Theresa May has rejected calls to quit over her handling of Brexit, telling MPs the current impasse was “not an issue about me”.
Brexit-backing Tory MP Andrea Jenkyns told Mrs May that she had “failed” in EU withdrawal negotiations and forfeited the trust of the public.
The testy exchange at prime minister’s questions came as pressure mounted on Mrs May to name a date for her departure, while cross-party Brexit talks with Labour dragged on without a conclusion.
Ms Jenkyns said: “Could I say to the prime minister, she has tried her best, nobody could fault or doubt her commitment or sense of duty but she has failed, she has failed to deliver on her promises.
“We have lost 1,300 hardworking councillors and sadly the public no longer trust her to run the Brexit negotiations. Isn’t it time to step aside and let someone new lead our party, our country and the negotiations?”
Mrs May responded: “This is not an issue about me and it’s not an issue about her, if it were an issue about me and how I vote we would already have left the European Union.”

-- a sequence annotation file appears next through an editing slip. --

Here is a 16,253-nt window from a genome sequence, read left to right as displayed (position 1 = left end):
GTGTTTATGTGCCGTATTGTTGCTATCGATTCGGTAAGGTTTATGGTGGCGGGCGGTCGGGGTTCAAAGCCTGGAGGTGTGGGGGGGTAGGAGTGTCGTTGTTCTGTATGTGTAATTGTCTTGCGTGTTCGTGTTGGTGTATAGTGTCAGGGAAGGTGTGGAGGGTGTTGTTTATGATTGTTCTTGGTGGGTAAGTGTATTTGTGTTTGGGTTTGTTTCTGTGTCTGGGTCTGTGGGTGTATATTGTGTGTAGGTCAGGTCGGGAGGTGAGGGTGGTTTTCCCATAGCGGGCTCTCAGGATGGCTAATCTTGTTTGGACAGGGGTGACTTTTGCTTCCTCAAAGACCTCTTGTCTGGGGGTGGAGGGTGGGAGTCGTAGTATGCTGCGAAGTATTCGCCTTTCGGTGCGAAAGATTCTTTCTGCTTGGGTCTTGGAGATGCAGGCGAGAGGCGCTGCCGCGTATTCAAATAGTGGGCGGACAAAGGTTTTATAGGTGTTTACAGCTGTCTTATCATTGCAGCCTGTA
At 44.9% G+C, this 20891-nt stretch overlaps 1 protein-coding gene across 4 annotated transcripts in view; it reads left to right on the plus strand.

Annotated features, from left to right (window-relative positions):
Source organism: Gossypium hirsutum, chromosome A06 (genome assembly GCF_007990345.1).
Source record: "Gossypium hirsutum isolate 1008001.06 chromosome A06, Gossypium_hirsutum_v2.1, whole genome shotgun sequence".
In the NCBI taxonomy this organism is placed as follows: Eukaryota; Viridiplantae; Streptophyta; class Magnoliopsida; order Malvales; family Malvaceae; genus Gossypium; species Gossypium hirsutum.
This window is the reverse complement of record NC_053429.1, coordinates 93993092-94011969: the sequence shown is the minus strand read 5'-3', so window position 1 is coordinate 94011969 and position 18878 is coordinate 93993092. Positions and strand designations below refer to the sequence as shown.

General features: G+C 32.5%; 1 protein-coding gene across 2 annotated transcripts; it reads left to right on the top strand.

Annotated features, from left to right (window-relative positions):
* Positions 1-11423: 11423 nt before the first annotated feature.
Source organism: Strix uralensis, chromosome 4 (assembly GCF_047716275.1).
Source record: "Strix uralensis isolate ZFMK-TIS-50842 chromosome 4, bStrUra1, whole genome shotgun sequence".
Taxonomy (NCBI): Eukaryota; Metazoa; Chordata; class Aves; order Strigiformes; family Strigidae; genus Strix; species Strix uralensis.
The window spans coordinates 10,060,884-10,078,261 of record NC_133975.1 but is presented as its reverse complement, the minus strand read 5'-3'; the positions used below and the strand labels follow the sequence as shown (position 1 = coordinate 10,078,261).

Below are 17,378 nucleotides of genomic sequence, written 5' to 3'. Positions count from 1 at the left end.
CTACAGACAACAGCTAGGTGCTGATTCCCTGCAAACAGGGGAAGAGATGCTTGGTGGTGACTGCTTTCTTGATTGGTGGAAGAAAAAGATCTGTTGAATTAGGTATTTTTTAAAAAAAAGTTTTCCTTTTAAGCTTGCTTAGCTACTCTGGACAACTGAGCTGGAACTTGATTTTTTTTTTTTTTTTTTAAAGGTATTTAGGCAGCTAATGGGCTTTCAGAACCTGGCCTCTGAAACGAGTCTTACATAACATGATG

Following the Commons exchange, a Downing Street source indicated that Mrs May would not be setting out any more explicit timetable for her departure.
“The prime minister made a very generous and bold offer to the 1922 Committee a few weeks ago that she would see through phase one of the Brexit process and she would leave and open up for new leadership for phase two,” said the source.
“That’s the timetable she is working towards. She wants to get Brexit done.”
The source declined to say what part Mrs May would play in campaigning for the European elections.
Meanwhile, talks on a compromise deal were continuing in Whitehall on Wednesday evening, with Labour insisting the Government still needs to shift on its red lines.
A Labour source indicated that the talks could not continue “indefinitely”.
At Scotland questions, the SNP called on the government to drop its opposition to a second independence referendum if the party won the forthcoming European parliamentary elections.
Scottish Secretary David Mundell responded: “The fundamental issue is that when the people of Scotland determined their own future in the 2014 referendum and voted decisively to remain in the UK, (he) and his friends didn’t like the answer and their position is to keep going, to challenge that result until they get the answer that they want. But I’ve been very clear, this government will not agree to another independence referendum before 2021.”
He added that leaving the EU “will of course result in substantially increased powers” for the Scottish Parliament.